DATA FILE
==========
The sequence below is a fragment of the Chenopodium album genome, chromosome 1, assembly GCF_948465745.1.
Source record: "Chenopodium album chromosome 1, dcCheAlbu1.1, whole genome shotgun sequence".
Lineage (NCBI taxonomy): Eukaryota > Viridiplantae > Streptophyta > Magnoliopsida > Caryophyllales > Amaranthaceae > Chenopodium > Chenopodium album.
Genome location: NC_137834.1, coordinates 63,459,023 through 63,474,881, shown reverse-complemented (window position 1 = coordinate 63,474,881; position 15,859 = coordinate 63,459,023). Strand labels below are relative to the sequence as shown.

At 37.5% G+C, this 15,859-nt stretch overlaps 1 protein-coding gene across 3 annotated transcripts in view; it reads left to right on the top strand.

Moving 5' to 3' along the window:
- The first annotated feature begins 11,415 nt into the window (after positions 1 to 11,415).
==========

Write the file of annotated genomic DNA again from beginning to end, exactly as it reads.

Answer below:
The sequence below is a fragment of the Chenopodium album genome, chromosome 1, assembly GCF_948465745.1.
Source record: "Chenopodium album chromosome 1, dcCheAlbu1.1, whole genome shotgun sequence".
Lineage (NCBI taxonomy): Eukaryota > Viridiplantae > Streptophyta > Magnoliopsida > Caryophyllales > Amaranthaceae > Chenopodium > Chenopodium album.
Genome location: NC_137834.1, coordinates 63,459,023 through 63,474,881, shown reverse-complemented (window position 1 = coordinate 63,474,881; position 15,859 = coordinate 63,459,023). Strand labels below are relative to the sequence as shown.

At 37.5% G+C, this 15,859-nt stretch overlaps 1 protein-coding gene across 3 annotated transcripts in view; it reads left to right on the top strand.

Moving 5' to 3' along the window:
- The first annotated feature begins 11,415 nt into the window (after positions 1 to 11,415).